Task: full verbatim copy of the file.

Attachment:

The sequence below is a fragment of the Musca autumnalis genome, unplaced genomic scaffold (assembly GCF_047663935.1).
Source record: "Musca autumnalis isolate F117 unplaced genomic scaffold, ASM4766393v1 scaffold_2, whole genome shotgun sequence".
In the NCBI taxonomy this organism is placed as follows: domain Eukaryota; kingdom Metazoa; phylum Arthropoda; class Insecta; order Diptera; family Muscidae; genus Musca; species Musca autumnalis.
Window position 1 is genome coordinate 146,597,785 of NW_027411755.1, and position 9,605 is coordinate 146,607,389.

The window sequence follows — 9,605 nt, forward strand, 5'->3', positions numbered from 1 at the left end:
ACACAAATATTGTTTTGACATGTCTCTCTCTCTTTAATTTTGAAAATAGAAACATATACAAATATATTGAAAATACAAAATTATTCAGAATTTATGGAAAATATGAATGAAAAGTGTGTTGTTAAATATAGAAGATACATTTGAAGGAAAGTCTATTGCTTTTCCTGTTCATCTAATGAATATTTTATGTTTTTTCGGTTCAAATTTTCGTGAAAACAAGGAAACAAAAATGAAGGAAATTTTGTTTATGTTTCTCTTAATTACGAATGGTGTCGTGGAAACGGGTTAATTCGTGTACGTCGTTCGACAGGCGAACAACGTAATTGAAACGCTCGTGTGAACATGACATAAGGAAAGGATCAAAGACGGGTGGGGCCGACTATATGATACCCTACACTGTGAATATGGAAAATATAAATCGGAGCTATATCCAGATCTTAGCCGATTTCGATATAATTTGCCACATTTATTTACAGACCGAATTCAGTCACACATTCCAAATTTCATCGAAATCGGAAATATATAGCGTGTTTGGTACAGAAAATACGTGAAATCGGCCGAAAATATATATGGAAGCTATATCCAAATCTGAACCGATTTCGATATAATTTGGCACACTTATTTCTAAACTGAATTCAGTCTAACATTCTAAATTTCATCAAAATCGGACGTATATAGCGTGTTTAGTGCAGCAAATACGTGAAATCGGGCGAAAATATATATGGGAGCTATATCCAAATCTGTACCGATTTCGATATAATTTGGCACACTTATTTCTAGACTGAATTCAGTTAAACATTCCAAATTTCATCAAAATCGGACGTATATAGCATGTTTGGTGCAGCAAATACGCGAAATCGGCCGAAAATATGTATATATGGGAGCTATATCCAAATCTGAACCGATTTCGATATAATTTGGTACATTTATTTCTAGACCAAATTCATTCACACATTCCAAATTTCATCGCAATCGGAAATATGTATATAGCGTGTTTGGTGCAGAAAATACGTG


The sequence below is a fragment of the Musca autumnalis genome, unplaced genomic scaffold (assembly GCF_047663935.1).
Source record: "Musca autumnalis isolate F117 unplaced genomic scaffold, ASM4766393v1 scaffold_2, whole genome shotgun sequence".
In the NCBI taxonomy this organism is placed as follows: domain Eukaryota; kingdom Metazoa; phylum Arthropoda; class Insecta; order Diptera; family Muscidae; genus Musca; species Musca autumnalis.
Window position 1 is genome coordinate 146,597,785 of NW_027411755.1, and position 9,605 is coordinate 146,607,389.

The window sequence follows — 9,605 nt, forward strand, 5'->3', positions numbered from 1 at the left end:
ACACAAATATTGTTTTGACATGTCTCTCTCTCTTTAATTTTGAAAATAGAAACATATACAAATATATTGAAAATACAAAATTATTCAGAATTTATGGAAAATATGAATGAAAAGTGTGTTGTTAAATATAGAAGATACATTTGAAGGAAAGTCTATTGCTTTTCCTGTTCATCTAATGAATATTTTATGTTTTTTCGGTTCAAATTTTCGTGAAAACAAGGAAACAAAAATGAAGGAAATTTTGTTTATGTTTCTCTTAATTACGAATGGTGTCGTGGAAACGGGTTAATTCGTGTACGTCGTTCGACAGGCGAACAACGTAATTGAAACGCTCGTGTGAACATGACATAAGGAAAGGATCAAAGACGGGTGGGGCCGACTATATGATACCCTACACTGTGAATATGGAAAATATAAATCGGAGCTATATCCAGATCTTAGCCGATTTCGATATAATTTGCCACATTTATTTACAGACCGAATTCAGTCACACATTCCAAATTTCATCGAAATCGGAAATATATAGCGTGTTTGGTACAGAAAATACGTGAAATCGGCCGAAAATATATATGGAAGCTATATCCAAATCTGAACCGATTTCGATATAATTTGGCACACTTATTTCTAAACTGAATTCAGTCTAACATTCTAAATTTCATCAAAATCGGACGTATATAGCGTGTTTAGTGCAGCAAATACGTGAAATCGGGCGAAAATATATATGGGAGCTATATCCAAATCTGTACCGATTTCGATATAATTTGGCACACTTATTTCTAGACTGAATTCAGTTAAACATTCCAAATTTCATCAAAATCGGACGTATATAGCATGTTTGGTGCAGCAAATACGCGAAATCGGCCGAAAATATGTATATATGGGAGCTATATCCAAATCTGAACCGATTTCGATATAATTTGGTACATTTATTTCTAGACCAAATTCATTCACACATTCCAAATTTCATCGCAATCGGAAATATGTATATAGCGTGTTTGGTGCAGAAAATACGTG